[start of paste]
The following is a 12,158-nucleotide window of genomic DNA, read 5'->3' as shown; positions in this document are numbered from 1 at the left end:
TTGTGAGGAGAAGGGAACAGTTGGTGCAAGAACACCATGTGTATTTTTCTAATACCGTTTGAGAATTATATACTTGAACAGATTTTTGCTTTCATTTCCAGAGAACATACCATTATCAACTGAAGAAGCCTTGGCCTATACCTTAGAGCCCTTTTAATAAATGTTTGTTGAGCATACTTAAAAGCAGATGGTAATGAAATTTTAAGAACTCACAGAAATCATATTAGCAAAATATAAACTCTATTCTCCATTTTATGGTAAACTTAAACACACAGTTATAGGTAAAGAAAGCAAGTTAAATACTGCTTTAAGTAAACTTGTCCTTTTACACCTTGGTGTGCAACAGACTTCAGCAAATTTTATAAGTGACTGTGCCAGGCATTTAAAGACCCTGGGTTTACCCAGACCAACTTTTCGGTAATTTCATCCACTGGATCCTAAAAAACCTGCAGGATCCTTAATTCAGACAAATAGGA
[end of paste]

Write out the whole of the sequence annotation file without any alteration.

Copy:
The following is a 12,158-nucleotide window of genomic DNA, read 5'->3' as shown; positions in this document are numbered from 1 at the left end:
TTGTGAGGAGAAGGGAACAGTTGGTGCAAGAACACCATGTGTATTTTTCTAATACCGTTTGAGAATTATATACTTGAACAGATTTTTGCTTTCATTTCCAGAGAACATACCATTATCAACTGAAGAAGCCTTGGCCTATACCTTAGAGCCCTTTTAATAAATGTTTGTTGAGCATACTTAAAAGCAGATGGTAATGAAATTTTAAGAACTCACAGAAATCATATTAGCAAAATATAAACTCTATTCTCCATTTTATGGTAAACTTAAACACACAGTTATAGGTAAAGAAAGCAAGTTAAATACTGCTTTAAGTAAACTTGTCCTTTTACACCTTGGTGTGCAACAGACTTCAGCAAATTTTATAAGTGACTGTGCCAGGCATTTAAAGACCCTGGGTTTACCCAGACCAACTTTTCGGTAATTTCATCCACTGGATCCTAAAAAACCTGCAGGATCCTTAATTCAGACAAATAGGA